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broad and noble purpose of the Duquesne University Department of Public Safety to serve and protect the University community and its commitment to anticipate and prevent " unsafe conditions and protect[] individuals from the imprudent or illegal acts of others." He further draws support from the fact that the BSU was required to obtain approval for the dance in advance so that security officers would then be able to cover the bash.

In other words, plaintiff attempts to define the duty defendant owed as one to provide security to students on campus either as a result of its own voluntary undertaking to do so or as a consequence of it permitting the BSU to invite third parties onto campus. He then points to myriad ways a finder of fact could conclude that defendant breached that duty through the various means it employed or could have but failed to employ on the night in question.

Plaintiff's attempt to define defendant's duty in such a manner begs the question. If this were all that is required, the concept of duty would collapse into itself and defendant would effectively become an insurer of all who enter upon its premises either as a student or as a guest of one. Pennsylvania law stops far short of supporting such a proposition. As Judge Aldisert recognized some time ago:

[T]he statement that there is or is not a duty begs the essential question, which is whether the plaintiff's interests are entitled to legal protection against the defendant's conduct . . . . Thus, we may perceive duty simply as an obligation to which the law will give recognition in order to require one person to conform to a particular standard of conduct with respect to another person.
These abstract descriptions of duty cannot be helpful, however, unless they are directly related to the competing individual, public and social interests implicated in any case ....
Our beginning point is a recognition that the modern American college is not an insurer of the safety of its students. Whatever may have been its responsibility in an earlier era, the authoritarian role of today's college administrations has been notably diluted in recent decades. Trustees, administrators, and faculties have been required to yield to the expanding rights and privileges of their students.

Bradshaw v. Rawlings, 612 F.2d 135, 138 (3d Cir. 1979); accord Alumni Ass'n v. Sullivan, 524 Pa. 356, 572 A.2d 1209, 1213 (Pa. 1990) (" We thus conclude that the modern perception of the relationships between the University and their students, and the respective units of fraternal organizations is totally antithetical to the heightened duty we are here being importuned to accept." ); Millard v. Osborne, 416 Pa.Super. 475, 611 A.2d 715, 721 (Pa. Super. 1992) (" Clearly, in modern times, it would be inappropriate to impose an in loco parentis duty upon a university." ).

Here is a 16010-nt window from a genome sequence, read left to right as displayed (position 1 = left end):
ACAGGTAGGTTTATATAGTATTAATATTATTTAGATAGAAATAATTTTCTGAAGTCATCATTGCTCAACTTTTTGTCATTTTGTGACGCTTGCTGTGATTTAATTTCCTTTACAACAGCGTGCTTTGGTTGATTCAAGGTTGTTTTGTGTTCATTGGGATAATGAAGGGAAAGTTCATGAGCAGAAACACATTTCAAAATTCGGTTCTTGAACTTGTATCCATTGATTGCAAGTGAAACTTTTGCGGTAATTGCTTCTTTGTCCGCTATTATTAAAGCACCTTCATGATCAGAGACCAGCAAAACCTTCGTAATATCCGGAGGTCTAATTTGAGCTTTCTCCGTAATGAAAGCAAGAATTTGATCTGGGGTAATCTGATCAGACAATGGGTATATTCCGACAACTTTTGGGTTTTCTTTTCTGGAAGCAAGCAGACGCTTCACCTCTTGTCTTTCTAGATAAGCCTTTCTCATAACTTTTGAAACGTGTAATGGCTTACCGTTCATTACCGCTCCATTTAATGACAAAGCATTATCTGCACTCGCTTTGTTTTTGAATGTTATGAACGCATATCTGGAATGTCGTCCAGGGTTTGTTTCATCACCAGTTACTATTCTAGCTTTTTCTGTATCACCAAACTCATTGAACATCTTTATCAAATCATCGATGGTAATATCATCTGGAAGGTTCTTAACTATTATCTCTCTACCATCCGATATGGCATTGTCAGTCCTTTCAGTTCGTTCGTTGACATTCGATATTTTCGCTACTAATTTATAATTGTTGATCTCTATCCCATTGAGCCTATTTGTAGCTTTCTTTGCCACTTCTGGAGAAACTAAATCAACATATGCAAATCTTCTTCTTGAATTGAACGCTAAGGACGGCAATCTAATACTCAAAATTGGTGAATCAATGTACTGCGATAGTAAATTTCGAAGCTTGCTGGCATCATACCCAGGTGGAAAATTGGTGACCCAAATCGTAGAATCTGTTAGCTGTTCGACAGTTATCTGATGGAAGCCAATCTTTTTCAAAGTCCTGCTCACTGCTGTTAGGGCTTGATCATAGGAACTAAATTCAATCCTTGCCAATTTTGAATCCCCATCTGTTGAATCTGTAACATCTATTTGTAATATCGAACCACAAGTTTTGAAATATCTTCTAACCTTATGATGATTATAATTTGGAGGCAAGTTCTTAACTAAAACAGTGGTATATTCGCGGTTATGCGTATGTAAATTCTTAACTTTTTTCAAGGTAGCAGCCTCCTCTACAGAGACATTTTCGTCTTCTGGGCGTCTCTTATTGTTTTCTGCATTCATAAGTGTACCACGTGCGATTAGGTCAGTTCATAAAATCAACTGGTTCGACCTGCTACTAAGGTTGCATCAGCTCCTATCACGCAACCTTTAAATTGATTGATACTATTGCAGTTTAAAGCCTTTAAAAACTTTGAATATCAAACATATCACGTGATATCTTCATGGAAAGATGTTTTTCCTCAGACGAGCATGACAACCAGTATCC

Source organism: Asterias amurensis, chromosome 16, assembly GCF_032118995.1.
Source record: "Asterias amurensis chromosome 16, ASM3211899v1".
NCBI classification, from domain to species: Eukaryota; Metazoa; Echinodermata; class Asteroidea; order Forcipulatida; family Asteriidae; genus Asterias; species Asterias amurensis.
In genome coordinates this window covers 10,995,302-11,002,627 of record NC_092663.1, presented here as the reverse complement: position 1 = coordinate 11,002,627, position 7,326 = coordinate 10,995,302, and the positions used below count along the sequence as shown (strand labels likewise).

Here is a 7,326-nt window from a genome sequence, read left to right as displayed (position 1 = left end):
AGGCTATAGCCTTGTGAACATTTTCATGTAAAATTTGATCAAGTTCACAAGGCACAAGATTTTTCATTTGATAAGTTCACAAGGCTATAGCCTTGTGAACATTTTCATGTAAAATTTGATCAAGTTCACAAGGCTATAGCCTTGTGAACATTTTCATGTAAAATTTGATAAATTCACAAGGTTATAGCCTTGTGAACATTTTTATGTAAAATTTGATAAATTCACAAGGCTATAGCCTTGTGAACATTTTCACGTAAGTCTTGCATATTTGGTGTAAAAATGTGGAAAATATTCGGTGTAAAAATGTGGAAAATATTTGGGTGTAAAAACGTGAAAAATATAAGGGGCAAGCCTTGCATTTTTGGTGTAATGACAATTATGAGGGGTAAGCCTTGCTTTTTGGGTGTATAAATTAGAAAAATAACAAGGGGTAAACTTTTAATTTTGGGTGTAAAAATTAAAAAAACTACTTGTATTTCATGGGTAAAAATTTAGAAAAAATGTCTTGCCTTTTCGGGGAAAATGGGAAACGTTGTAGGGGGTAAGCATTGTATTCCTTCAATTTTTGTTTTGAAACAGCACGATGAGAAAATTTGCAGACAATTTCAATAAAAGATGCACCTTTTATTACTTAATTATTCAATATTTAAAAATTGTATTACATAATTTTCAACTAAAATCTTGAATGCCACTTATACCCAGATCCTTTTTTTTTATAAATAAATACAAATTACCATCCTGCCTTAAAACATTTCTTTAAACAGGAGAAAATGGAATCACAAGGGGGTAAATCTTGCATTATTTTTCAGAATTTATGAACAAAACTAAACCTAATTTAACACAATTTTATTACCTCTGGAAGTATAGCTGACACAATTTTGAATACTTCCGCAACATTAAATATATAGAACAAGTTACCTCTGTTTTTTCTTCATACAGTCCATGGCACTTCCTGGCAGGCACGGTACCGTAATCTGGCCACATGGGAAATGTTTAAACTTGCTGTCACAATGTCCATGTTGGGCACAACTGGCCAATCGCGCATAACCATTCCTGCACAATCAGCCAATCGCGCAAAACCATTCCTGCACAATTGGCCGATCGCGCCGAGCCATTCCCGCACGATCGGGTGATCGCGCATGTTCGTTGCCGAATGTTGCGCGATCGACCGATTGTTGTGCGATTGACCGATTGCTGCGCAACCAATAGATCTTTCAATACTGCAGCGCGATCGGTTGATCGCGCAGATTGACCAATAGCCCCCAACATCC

Because defining defendant's duty as one " to provide security" does not entail adequate consideration of the appropriate legal interest for which protection is sought, the obligation to be imposed upon defendant, the foreseeability of the harm and so forth, plaintiff's thinly veiled attempt to define defendant's duty in terms of what plaintiff's evidence of a " breach" will support must be rejected. It is clear that the issue of duty must at the very least be assessed pursuant to the circumstances under which the interest sought to be protected was invaded and the injury or harm that occurred. Thus, the relevant inquiry is whether defendant had a duty to prevent or protect plaintiff from the spontaneous, criminal shooting that occurred on September 17, 2006, under the then-existing

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circumstances. In other words, did defendant have a duty to protect plaintiff from Holmes and Lee's confrontation and open fire on Academic Walk at 2:15 a.m after the dance was over and he had traversed on campus property with others in the exiting crowd for some distance from the Student Union?

Plaintiff first contends that defendant had a legal duty under section 323 of the Restatement (Second) of Torts. Section 323 of the Restatement provides:

§ 323. Negligent Performance of Undertaking to Render Services
One who undertakes, gratuitously or for consideration, to render services to another which he should recognize as necessary for the protection of the other's person or things, is subject to liability to the other for physical harm resulting from his failure to exercise reasonable care to perform his undertaking, if
(a) his failure to exercise such care increases the risk of such harm, or
(b) the harm is suffered because of the other's reliance upon the undertaking.

Restatement (Second) of Torts § 323. Section 323 of the Restatement has been adopted in Pennsylvania. See, e.g., Spence v. ESAB Grp. Inc., 623 F.3d 212, 217 (3d Cir. 2010) (citing Gradel v. Inouye, 491 Pa. 534, 421 A.2d 674, 677 (1980)).

The leading Pennsylvania case is Feld v. Merriam, 506 Pa. 383, 485 A.2d 742 (Pa. 1984). There, the plaintiffs were tenants in a large apartment complex which included the use of adjacent parking garages for an additional fee. They were abducted at gunpoint by three felons in a parking garage one evening when returning from a social engagement. Id. at 744. The felons forced the plaintiffs into the back seat and then escorted them at gun point past the guard at the gated entrance. After Mrs. Feld successfully begged for her husband's life at the expense of her " defenseless innocence," the felons abandon Mr. Feld on a deserted street corner and proceeded to the lonely precincts of a court club where the felons exhorted a terrible penalty from Mrs. Feld for Mr. Feld's release. Id. at 744. The plaintiffs subsequently brought an action against the owners of the apartment complex/garage. Id. at 744-45. They obtained a sizable verdict at trial and the Superior Court affirmed except as to a punitive damage award for Mr. Feld, which it reduced by 50 percent. All parties appealed. Id. at 745.